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About Gabino Iglesias
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~The Library Journal, (Starred Review)
Addiction starts like a sweet lullaby sung by a trusted loved one. It washes away the pains of the day and wraps you in the warmness of the womb where nothing hurts and every dream is possible. Yet soon enough, this warm state of bliss becomes a cold shiver, the ecstasy and dreams become nightmares, yet we can't stop listening to the lullaby. We crave to hear the siren song as it rips us apart.
Six stories: three novellas, three novelettes, written by a powerful list of talent, all featuring the insidious nature of addiction--damaged humans craving for highs and wholeness but finding something more tragic and horrific on the other side.
Caroline Kepnes, author of You and Hidden Bodies
Kealan Patrick Burke, author of Sour Candy and Kin
Mercedes M. Yardley, author of Pretty Little Dead Girls
John FD Taff, author of The Fearing
Mark Matthews, author of Milk-Blood
Gabino Iglesias, author of Coyote Songs
"A plunge into the agony and the ecstasy, the inescapable nightmare of addiction." ~ALMA KATSU, author of The Deep and The Hunger
No one personifies the FTW rock-and-roll ethic better than the Man in Black. Johnny Cash’s music can be captured in that one iconic photograph. Guitar slung off his shoulder, sneer on his lips, middle finger extended to let the status quo know what he thought of it. Which is why Cash’s music speaks to so many of the marginalized, the forgotten, the misunderstood, the disen-franchised.
Featuring some of today’s best crime fiction writers, Just to Watch Him Die is a kick-ass collection of wronged men and women who, like Johnny, walk the line every day, fighting for what they believe is right.
La frontera is full of stories. Real stories, not the ones you see in the news. The border is a powerful place where countries collide. It’s a weird space of dreams, struggles, promises, lies, fear, and redemption. It’s a multicultural and bilingual space where people know that hustling to protect your loved ones or offer them a better life is a drive strong enough to blur ethical codes. Sadly, the border is also a place where drugs make people a lot of money, corruption stains everything, and violence fills the landscape with danger and ghosts. Now, some of today's most talented authors will visit this space from their perspective—showing the world what they see on both sides.
In a landmark anthology, acclaimed author Gabino Iglesias presents 15 stories from an incredibly talented and diverse roster of authors that look at all aspects of border crime—immigration, law, trafficking (both human and narcotics), and everyone trying to exploit the divide for their own benefit. Thought-provoking, shocking, violent, raw, emotional, and unforgettable,BOTH SIDES will make you rethink everything you thought you knew about borders, both domestic and international.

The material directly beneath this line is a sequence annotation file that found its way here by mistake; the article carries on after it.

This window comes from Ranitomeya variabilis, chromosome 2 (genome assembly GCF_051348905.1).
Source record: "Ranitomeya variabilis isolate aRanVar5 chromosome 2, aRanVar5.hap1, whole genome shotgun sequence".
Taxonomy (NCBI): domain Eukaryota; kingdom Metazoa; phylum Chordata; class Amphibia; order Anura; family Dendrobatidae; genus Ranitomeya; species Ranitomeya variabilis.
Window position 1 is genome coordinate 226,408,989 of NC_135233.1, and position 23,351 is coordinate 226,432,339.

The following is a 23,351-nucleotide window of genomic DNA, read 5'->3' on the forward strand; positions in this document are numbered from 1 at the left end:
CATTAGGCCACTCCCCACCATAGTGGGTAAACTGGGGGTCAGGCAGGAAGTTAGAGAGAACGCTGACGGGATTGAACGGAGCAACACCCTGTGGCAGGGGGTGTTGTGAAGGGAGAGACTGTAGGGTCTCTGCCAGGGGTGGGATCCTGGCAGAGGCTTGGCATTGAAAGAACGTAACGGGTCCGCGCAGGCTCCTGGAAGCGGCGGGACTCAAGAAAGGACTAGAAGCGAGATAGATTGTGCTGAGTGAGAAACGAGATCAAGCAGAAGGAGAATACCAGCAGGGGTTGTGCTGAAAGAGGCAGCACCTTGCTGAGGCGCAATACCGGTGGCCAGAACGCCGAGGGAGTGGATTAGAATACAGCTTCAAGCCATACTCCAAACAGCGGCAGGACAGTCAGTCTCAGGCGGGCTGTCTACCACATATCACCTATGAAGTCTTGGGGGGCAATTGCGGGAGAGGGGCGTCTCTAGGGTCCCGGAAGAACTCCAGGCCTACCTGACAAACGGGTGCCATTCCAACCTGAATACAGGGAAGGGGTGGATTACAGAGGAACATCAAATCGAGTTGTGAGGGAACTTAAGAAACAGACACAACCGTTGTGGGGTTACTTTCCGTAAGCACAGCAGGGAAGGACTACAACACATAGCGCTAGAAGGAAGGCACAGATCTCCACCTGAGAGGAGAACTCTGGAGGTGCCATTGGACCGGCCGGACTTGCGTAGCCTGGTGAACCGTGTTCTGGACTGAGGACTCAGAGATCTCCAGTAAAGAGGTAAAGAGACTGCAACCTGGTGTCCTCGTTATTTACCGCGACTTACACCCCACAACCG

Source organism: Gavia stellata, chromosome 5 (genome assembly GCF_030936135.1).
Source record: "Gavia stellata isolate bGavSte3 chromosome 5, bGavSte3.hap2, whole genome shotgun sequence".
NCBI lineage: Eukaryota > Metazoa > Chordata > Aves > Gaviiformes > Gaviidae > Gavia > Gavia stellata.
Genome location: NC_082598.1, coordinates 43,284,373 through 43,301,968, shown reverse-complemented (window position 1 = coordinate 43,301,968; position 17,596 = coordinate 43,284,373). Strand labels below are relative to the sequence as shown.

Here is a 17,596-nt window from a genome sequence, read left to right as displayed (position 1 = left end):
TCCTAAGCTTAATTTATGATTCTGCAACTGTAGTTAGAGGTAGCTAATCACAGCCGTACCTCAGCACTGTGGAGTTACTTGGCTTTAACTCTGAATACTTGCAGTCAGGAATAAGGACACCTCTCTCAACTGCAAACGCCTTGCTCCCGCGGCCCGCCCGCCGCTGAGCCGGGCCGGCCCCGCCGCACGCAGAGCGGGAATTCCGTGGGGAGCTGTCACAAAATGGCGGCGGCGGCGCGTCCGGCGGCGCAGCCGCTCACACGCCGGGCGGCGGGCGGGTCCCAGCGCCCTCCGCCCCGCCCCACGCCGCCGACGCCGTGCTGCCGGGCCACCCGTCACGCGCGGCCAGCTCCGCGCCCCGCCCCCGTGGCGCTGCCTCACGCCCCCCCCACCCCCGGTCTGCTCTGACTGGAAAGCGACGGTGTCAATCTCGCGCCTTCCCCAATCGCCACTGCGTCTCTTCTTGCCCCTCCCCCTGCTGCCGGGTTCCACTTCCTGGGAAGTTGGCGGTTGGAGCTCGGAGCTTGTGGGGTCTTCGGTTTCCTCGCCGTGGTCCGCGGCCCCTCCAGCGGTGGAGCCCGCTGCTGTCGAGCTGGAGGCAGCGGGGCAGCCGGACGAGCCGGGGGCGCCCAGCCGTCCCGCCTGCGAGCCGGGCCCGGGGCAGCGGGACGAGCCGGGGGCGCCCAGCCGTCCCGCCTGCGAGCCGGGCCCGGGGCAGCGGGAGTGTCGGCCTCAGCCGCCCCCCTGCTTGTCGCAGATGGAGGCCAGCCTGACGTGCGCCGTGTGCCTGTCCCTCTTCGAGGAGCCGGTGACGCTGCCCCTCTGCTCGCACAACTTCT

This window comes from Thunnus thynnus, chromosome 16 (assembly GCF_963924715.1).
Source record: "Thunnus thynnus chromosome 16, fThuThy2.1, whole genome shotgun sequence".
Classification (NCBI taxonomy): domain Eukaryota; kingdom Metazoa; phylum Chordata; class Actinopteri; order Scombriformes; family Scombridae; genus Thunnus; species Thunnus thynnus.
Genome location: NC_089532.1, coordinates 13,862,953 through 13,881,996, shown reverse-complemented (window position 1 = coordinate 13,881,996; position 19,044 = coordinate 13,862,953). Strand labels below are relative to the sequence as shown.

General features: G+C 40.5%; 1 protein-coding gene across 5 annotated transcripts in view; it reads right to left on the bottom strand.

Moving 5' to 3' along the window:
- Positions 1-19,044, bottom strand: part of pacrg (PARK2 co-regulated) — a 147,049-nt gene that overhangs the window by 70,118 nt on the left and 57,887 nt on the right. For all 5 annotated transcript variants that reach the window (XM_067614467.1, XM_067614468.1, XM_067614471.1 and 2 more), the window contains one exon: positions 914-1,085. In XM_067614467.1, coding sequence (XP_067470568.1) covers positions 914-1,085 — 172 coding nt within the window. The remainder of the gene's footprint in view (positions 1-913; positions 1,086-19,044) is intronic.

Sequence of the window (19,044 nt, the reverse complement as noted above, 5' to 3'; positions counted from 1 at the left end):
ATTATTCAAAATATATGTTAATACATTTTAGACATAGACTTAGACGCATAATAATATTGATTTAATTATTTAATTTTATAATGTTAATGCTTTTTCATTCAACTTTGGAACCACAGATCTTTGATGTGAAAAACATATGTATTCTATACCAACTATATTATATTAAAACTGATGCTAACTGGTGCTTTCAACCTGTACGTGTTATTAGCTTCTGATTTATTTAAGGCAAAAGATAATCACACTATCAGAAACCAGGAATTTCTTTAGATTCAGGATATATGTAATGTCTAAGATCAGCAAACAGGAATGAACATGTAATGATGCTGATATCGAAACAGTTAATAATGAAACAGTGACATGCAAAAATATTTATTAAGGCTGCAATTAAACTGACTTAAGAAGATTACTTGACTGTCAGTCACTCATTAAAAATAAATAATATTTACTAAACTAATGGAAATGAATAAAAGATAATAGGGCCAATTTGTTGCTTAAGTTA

Featuring stories by: Isaac Kirkman, Shannon Kirk, Alex Segura, Rob Hart, Nicolás Obregón, J. Todd Scott, Christopher David Rosales, Daniel A. Olivas, Cynthia Pelayo, Johnny Shaw, Rios de la Luz, Sandra Jackson-Opoku, Michelle Garza and Melissa Lason, Nick Mamatas, and David Bowles
LONG DISTANCE DRUNKS is an anthology consisting of short stories and poetry that pay tribute to the old blue bird himself. Told in the same voice and style as Mr. Bukowski, this book is a homage to his legacy.
Featuring short stories and poems by Eli Wilde, T. Fox Dunham, William Barker, Brett Williams, Jonathan Balog, Gabino Iglesias, Craig Wallwork, S. MacLeod, Michael Bailey, Will Viharo, Jacob Haddon, Teri Louise Kelly, Joe Clifford, Tom Pitts, John Mitchel, Kyle Hemmings, Justin Hyde, Jay Wilburn, Vincenzo Bilof, and Richard Thomas
Over 5,000 tourists travel to Alcatraz every day, drawn to the lonely clang of those steel doors, trying to catch glimpses of the shadows of those 1,500 former prisoners.
Now you can take this experience home and read about it in solitude rather than solitary.
Santa Muerte, protegeme...
Austin, Texas. Tu t'appelles Fernando, et tu es mexicain. Immigré clandestin. Profession ? Dealer. Un beau jour... Non, oublie " beau ". Un jour, donc, tu es enlevé par les membres d'un gang méchamment tatoués qui ont aussi capturé ton pote Nestor. Pas ton meilleur souvenir, ça : tu dois les regarder le torturer et lui trancher la tête. Le message est clair : ici, c'est chez eux.
Fernando croit en Dieu, et en plein d'autres trucs. Fernando jure en espagnol, et hésite à affronter seul ses ennemis. Mais avec l'aide d'une prêtresse de la Santería, d'un Portoricain cinglé et d'un tueur à gages russe, là oui, il est prêt à déchaîner l'enfer !
Écartelé entre deux pays, deux cultures, deux traditions, Fernando est un antihéros des temps modernes. Quand toutes les frontières se brouillent, seul un nouveau genre littéraire peut dessiner le paysage. Gabino Iglesias invente donc ici le barrio noir. Il y conjugue à merveille douleur et violence de l'exil, réalisme social et mysticisme survolté, mélancolie et humour dévastateur.